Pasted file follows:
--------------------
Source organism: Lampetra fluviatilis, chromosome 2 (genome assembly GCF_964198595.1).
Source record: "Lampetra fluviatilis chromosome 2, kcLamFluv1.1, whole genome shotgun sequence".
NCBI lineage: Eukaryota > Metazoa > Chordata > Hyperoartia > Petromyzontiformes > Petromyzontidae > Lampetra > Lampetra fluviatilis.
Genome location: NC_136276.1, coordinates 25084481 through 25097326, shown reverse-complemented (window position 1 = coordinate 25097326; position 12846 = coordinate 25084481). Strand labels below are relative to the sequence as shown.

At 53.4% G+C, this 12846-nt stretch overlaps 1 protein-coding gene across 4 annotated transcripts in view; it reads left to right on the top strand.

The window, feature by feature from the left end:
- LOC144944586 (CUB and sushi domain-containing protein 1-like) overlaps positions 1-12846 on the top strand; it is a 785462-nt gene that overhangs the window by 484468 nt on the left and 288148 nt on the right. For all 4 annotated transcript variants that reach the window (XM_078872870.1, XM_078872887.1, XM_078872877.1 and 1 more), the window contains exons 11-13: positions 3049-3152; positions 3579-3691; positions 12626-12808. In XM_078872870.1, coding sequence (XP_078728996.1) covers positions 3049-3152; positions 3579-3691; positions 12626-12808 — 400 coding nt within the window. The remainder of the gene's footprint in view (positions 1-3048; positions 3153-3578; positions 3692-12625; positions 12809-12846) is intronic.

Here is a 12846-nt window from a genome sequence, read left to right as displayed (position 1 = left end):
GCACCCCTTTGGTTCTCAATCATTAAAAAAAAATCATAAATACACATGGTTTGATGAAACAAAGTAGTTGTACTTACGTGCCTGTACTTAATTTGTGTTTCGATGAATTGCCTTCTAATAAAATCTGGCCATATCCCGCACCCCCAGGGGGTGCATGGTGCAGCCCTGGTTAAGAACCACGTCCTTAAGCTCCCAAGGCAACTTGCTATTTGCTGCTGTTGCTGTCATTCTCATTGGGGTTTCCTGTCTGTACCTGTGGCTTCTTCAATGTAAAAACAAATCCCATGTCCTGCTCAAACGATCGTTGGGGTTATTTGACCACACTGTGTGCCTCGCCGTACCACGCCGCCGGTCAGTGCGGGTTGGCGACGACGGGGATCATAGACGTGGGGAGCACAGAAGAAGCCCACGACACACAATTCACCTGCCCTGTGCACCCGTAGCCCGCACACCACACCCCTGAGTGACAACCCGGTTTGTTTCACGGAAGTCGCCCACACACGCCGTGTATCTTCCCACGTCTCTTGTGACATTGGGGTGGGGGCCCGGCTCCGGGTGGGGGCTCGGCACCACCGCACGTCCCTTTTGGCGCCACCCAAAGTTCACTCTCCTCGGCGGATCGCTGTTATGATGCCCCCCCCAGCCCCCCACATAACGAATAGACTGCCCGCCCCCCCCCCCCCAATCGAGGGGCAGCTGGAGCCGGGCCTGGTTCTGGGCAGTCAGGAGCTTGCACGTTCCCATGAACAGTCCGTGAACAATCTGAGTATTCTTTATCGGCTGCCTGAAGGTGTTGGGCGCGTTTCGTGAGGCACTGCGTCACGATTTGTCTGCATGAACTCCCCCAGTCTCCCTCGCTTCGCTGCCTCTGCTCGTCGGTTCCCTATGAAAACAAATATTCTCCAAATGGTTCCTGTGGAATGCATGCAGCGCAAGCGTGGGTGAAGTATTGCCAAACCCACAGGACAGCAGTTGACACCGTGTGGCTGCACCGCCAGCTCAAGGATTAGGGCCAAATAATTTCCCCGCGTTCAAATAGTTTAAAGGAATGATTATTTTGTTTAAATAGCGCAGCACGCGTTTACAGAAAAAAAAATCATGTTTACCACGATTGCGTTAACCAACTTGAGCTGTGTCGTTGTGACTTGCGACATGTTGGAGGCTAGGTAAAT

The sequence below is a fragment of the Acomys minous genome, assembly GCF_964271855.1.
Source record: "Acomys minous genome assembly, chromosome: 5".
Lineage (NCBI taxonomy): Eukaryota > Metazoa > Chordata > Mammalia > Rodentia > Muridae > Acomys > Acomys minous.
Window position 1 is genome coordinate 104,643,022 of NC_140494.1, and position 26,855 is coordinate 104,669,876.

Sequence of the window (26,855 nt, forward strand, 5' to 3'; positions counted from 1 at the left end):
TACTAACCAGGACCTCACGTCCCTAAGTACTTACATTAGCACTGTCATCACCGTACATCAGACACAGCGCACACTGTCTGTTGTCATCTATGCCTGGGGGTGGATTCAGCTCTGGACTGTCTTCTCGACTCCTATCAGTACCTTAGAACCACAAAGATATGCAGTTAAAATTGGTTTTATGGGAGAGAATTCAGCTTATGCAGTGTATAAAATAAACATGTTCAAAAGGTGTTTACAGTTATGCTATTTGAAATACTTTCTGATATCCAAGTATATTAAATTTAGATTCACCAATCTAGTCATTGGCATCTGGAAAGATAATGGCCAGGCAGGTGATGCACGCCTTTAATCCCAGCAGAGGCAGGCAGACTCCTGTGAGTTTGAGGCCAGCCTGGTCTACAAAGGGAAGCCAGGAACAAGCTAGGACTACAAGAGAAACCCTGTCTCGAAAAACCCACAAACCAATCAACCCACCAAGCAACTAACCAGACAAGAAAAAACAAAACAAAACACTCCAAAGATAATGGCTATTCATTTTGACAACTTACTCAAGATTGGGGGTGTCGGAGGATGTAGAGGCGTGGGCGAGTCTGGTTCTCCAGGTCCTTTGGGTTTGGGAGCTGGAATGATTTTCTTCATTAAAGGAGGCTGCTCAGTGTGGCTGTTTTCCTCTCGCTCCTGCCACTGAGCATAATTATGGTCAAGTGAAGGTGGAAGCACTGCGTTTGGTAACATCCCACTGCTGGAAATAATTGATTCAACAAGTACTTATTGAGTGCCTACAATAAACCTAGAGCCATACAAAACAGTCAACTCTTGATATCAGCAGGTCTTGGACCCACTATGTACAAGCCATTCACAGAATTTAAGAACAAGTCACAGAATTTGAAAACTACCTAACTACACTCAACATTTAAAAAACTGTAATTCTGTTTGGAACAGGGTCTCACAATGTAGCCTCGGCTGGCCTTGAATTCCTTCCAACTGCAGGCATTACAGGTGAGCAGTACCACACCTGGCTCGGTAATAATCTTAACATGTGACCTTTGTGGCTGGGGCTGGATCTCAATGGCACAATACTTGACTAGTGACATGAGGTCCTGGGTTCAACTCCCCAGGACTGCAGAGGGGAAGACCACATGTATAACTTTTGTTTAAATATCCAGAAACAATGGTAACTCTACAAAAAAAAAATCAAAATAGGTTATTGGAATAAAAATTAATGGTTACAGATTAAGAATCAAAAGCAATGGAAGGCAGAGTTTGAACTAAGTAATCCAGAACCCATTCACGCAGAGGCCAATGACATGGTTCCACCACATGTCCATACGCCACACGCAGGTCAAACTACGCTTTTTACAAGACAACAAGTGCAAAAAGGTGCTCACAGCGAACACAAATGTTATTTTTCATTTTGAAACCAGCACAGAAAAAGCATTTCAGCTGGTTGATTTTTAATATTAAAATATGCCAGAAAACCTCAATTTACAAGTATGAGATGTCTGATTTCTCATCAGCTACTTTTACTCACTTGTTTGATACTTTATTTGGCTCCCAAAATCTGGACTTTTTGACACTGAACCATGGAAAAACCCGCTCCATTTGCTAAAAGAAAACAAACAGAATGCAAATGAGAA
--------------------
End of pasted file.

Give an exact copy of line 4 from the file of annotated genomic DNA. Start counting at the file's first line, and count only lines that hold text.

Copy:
Genome location: NC_136276.1, coordinates 25084481 through 25097326, shown reverse-complemented (window position 1 = coordinate 25097326; position 12846 = coordinate 25084481). Strand labels below are relative to the sequence as shown.